The Belief Gap
The Northside Achievement Zone (NAZ) takes a “cradle to college to career” approach to helping low-income families in North Minneapolis make sure every youth is ready for college when they graduate high school. The place-based strategy seeks to end poverty by using education as a lever, according to Sondra Samuels, president and CEO of NAZ.
"Our goal is to change everything about a child’s life all at once, and so that means partnering with the parents. If the family needs housing, our team helps them get respectable housing,” said Samuels. “If they need a job, we are working with them to have more than just jobs, but careers.”
One of the featured tactics of the program is a family coach tasked with doing whatever they can to help the kids who might not otherwise make it through that path from birth to a successful career and all the important milestones along the way. A critical part of that is making these families—kids and parents—realize that they have the ability to succeed.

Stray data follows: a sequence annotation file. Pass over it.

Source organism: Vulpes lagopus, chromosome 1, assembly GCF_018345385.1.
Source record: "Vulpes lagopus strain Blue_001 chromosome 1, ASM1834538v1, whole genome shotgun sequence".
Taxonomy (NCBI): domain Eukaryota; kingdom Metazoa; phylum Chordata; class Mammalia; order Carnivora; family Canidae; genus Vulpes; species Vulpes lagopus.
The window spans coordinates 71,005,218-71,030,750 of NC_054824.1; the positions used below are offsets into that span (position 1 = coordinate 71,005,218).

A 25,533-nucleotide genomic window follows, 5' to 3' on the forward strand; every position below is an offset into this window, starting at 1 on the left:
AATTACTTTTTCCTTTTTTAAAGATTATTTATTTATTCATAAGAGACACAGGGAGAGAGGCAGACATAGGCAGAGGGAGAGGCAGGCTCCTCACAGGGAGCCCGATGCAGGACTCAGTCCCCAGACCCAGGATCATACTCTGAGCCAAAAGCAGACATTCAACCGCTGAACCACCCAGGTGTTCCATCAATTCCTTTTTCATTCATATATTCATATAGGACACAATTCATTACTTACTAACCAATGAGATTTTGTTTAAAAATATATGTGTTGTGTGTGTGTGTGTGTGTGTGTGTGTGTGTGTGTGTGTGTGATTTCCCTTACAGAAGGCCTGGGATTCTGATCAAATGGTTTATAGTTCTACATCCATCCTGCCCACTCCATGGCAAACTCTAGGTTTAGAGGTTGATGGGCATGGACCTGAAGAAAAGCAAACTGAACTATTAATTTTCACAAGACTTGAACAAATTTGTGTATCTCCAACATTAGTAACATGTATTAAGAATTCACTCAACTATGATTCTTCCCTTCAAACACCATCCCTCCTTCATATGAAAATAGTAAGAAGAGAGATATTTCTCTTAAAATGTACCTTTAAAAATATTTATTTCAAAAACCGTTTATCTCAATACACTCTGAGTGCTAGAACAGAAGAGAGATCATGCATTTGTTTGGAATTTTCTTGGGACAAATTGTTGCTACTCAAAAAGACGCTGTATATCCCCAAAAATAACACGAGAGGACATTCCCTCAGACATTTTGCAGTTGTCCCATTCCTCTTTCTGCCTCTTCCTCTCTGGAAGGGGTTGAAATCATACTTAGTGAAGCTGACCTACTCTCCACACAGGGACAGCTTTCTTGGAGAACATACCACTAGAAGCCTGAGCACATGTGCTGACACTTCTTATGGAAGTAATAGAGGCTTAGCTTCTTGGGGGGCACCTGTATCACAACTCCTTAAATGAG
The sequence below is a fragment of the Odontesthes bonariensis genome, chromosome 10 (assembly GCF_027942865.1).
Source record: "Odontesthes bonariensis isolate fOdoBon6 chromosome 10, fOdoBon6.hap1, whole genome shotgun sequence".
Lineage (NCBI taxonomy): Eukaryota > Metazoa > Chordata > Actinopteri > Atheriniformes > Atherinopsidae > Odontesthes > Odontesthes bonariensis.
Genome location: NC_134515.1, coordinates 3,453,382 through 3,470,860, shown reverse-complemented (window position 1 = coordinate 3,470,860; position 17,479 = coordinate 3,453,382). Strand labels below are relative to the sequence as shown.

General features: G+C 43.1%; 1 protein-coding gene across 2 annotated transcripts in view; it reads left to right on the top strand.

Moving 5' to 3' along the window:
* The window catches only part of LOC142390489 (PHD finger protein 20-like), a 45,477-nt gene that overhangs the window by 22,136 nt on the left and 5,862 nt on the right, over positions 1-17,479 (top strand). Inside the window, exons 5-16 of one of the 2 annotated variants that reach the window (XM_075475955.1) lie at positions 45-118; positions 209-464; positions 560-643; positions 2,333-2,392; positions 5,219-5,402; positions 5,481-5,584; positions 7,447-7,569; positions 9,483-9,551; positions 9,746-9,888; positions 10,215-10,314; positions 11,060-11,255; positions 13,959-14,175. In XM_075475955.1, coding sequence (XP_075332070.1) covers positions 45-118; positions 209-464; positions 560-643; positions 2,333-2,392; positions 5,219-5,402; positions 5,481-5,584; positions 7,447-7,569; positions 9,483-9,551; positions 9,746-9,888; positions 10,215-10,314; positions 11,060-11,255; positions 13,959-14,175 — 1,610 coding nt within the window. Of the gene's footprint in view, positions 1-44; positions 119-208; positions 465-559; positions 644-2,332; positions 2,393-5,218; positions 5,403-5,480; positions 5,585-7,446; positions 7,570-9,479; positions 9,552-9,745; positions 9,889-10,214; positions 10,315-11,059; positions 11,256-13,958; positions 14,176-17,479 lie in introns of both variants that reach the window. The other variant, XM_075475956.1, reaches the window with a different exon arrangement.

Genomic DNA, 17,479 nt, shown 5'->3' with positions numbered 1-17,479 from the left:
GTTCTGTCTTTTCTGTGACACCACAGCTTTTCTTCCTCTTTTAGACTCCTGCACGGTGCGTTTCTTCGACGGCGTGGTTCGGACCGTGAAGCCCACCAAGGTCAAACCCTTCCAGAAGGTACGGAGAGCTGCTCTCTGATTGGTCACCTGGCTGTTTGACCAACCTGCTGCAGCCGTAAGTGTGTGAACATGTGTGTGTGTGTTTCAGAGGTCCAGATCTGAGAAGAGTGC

“What we know is that the achievement gap is made up of a lot of gaps, one of them being the ‘belief gap’—we simply don’t believe as a society that children born in a certain zip code of poverty, of violence, of single parentage, can actually do as well and excel in school,” said Samuels.
After one of NAZ’s 12-week parenting education programs, Samuels said one mother came up to her expressing that she finally believed her son was worthy of going to college.
NAZ recently received a sizeable grant from the U.S. Department of Education to grow its program to support 1,200 families and 3,000 children.